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Released 2023. Director: Sitisiri Mongkolsiri

THE APPETITE FOR HAUTE CUISINE AND GASTRONOMIC EXTRAVAGANCE on screen continues. Only months after The Menu and Triangle of Sadness comes Hunger, another serving to dish up the unsavoury side of fine dining, this time in Thailand.

Aoy, a young woman tossing noodles over a wok at a nondescript roadside restaurant, is offered a chance to join the major league working for kitchen celebrity Chef Paul. Their culinary styles are diametrically opposite each other’s; one is humble street food, the other immaculate works of culinary art.

Aoy is hand-picked by sous chef Tone who sees her as a diamond in the rough. Her first day in the kitchen is a nightmare that almost crushes the naïve and unprepared novice, who has no idea what to expect, and gets a job interview and cooking test designed to break your spirit. But Aoy perseveres, and before long, her skills and determination propels her career to such heights she opens a rival restaurant as the country’s newest cooking sensation.

Hunger sets up the two principal characters as a clash of master and disciple, of new and old, of fashionable and traditional, of ego and humility, of opposing approaches to feeding.

Aoy, played by model-turned-actress Chutimon Chuengcharoensukying, is initially unschooled in the high-pressure environment of a commercial kitchen. Nevertheless the fast learner is unfazed by the strict procedures and meticulous demands on her steep learning curve. While she hones her practical skills, her eyes are open to the excesses and follies of moneyed patrons that’d never have stepped inside the cheap and modest joint her father runs. Food on a plate, as Aoy discovers, is not merely there to satisfy physical hunger. To some people, what you eat defines who you are. More importantly, some people eat to be seen.

Chef Paul feeds into this psychology because he’s the one whose food people want to be seen eating. To be able to afford Chef Paul’s menu you show everyone you’re rich, powerful and influential. In other words, you’re at the pinnacle of the elite.

Hunger takes no prisoners in fine dining, mocking its makers and consumers alike. Chef Paul is rarely shown in complimentary manner. An intimidating taskmaster, he rules his little kingdom with fear and cows his employees into submission. Driven by his fixation to be worshipped by those he despises, Chef Paul doesn’t appear to find true fulfilment in what he has accomplished. He cuts a lonely figure because he makes no attempt to be real, or even decent. He relishes in being difficult and obnoxious and I doubt audiences feel any sympathy for him.

A flashback sequence shows us what spurred Chef Paul on his obsession to become a celebrity chef. The child of a poor housemaid, young Paul watched how his mother endured humiliation at the hands of her uncaring employer. When the boy dropped a jar of caviar he stole, his mother worked for months to pay it off. The child promised himself he would make the wealthy beat a path to his door one day.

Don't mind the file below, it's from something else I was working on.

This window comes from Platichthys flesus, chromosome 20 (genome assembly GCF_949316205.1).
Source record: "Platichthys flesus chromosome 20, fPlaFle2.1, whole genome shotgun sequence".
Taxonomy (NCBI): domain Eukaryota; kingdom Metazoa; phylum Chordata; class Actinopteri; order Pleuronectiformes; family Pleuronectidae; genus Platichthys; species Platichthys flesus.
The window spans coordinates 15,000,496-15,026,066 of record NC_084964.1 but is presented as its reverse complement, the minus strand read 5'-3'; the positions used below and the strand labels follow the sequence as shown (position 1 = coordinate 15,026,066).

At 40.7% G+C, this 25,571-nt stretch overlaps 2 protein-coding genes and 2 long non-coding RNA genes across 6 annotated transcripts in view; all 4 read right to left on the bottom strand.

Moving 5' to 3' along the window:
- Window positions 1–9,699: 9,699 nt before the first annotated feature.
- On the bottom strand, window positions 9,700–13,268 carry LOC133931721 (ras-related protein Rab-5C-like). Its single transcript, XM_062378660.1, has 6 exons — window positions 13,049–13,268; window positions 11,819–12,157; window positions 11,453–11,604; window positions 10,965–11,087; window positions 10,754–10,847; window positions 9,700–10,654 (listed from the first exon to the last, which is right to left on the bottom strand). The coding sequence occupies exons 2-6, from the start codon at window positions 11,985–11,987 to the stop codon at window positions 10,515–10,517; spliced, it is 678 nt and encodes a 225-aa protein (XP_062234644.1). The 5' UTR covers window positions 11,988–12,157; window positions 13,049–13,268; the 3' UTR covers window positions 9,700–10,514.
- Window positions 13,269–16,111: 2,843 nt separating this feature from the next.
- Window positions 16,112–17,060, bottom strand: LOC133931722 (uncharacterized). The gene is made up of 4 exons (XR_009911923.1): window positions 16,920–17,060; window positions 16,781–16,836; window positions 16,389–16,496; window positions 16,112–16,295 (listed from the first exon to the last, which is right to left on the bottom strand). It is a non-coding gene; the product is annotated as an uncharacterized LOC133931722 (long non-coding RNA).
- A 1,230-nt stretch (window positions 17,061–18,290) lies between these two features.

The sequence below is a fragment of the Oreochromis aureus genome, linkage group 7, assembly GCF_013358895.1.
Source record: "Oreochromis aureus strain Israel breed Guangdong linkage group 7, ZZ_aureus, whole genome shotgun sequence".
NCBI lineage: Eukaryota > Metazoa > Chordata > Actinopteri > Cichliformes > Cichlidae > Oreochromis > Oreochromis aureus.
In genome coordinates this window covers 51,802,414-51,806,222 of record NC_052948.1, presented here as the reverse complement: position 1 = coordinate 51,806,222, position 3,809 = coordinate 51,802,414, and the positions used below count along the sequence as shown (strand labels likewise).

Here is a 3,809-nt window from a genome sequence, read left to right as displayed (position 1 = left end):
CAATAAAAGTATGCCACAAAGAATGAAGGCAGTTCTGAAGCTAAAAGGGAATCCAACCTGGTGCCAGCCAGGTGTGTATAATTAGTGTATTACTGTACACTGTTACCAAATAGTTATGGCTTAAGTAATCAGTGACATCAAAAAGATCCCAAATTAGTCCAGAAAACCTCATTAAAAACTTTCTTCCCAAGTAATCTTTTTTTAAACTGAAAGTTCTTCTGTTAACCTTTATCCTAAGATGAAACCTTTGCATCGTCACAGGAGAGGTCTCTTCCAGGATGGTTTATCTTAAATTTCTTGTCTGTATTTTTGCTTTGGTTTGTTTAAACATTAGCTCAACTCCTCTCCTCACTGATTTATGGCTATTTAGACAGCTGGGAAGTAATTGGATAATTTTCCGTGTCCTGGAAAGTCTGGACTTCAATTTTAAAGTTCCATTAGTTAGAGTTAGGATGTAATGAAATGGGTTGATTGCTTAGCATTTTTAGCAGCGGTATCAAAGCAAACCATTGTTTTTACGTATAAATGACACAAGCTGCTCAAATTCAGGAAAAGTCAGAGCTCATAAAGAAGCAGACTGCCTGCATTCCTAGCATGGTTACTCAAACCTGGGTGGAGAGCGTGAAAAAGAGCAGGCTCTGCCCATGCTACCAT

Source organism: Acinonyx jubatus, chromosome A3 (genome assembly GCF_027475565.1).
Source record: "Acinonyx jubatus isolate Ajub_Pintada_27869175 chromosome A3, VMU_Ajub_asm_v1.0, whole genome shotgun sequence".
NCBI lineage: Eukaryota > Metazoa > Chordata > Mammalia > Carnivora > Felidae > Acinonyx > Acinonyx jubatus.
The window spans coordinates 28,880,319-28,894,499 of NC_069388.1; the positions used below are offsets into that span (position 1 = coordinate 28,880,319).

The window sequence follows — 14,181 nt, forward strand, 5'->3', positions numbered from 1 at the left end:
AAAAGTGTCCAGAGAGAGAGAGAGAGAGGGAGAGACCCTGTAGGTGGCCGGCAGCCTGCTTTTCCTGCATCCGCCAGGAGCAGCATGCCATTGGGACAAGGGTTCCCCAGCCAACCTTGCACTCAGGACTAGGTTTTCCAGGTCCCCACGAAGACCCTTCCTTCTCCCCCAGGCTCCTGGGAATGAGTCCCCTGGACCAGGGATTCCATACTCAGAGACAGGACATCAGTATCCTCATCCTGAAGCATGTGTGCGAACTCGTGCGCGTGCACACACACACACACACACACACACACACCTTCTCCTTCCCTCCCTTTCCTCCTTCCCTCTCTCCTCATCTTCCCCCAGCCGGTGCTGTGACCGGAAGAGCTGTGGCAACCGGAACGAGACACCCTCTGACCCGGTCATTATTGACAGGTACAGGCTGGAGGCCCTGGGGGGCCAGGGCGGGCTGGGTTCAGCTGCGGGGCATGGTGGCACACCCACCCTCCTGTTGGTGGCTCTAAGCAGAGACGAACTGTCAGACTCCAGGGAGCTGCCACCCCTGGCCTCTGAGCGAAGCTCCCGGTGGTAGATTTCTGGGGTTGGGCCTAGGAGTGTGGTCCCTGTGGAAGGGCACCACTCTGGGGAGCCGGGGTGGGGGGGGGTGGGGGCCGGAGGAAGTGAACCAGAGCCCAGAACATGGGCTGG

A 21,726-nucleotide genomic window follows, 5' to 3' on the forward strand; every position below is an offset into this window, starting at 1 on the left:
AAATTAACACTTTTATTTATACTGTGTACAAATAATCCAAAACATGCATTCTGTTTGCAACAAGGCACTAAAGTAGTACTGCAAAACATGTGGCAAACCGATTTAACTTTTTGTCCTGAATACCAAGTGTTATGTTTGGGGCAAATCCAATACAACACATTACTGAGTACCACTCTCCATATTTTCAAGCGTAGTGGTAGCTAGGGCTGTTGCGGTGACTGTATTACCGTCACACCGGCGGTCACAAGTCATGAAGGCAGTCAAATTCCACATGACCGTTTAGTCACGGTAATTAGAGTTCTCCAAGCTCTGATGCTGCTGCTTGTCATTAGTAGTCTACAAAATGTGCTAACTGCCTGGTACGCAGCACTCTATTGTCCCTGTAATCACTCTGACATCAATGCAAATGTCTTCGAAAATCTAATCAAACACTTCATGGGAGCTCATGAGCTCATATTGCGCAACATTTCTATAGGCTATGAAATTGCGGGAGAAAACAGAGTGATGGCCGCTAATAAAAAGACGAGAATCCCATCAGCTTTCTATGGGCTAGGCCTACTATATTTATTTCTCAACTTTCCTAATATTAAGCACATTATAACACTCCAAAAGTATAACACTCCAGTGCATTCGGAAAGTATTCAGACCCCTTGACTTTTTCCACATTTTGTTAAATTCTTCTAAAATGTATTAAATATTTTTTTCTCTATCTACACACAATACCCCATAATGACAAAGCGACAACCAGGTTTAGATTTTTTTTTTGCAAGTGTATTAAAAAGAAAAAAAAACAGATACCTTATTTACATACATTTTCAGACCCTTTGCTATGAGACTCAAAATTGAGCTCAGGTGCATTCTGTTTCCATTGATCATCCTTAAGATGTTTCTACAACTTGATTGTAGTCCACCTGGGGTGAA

When Chef Paul relates this story to Aoy it almost softens the hardened kitchen idol. For a moment you feel he has real feelings, but it only lasts three seconds. Chef Paul retains his severe persona and Napochai Chaiyanam plays him with one expression throughout as a totally unapproachable character by design. Does he feel avenged with his success? Has he found peace now that he has the fat cats worshipping at his feet? The main flaw with this movie is the decision to only show us one side of what could’ve been a fascinating character. The egotistical Chef Paul enters the scene as a bully, and exits stage right unredeemed.

The bulk of the movie’s disdain, however, is reserved for the affluent at the top of the political and social hierarchy. These diners are portrayed as grotesque savages with gross etiquette, red jus dripping from their mouths as they devour pink meat in unflattering close-up shots. The nouveau riche crypto generation doesn’t even care what they’re shelling out mega bucks to eat as long as they can show off on Instagram. On one occasion Chef Paul and his team are brought along to hunt, slaughter and cook endangered animals.

While Chef Paul is an unlikeable character, Aoy is plainly the one to win audiences over. Here’s an untrained hawker off the street, a philistine blessed with a talent for cooking, offered an opportunity of a lifetime to work for an industry giant. Chef Paul is all about self-aggrandizement while Aoy maintains a connection with her humble roots and in the end, makes the choice to turn her back on fame and fortune. What gives her life meaning is family and friends, and the simple food they enjoy, which at one point she describes as “made with love”, to which Chef Paul retorts that it’s just an excuse made by poor people.

As a serious drama (as opposed to making it a black comedy for satirical effect), some of the elements make the story not entirely believable. The wagyu beef scene early on stands out as an example of unrealistic writing straining to make a point. I can’t see a top-tier head chef or restaurateur putting an untrained cook through that sort of test. They can be tyrannical but they never lose sight of the bottom line. To allow a novice cook to repeatedly butcher and dump the most expensive chunk of meat is absurd.

Hunger doesn’t offer a great deal of insight or critique that’s fresh or surprising. Having created two potentially compelling characters to examine issues of class, greed, ambition and changing values in food culture, it's disappointing they've not been given the depth they deserve.

Click image above to view trailer. New window will open.


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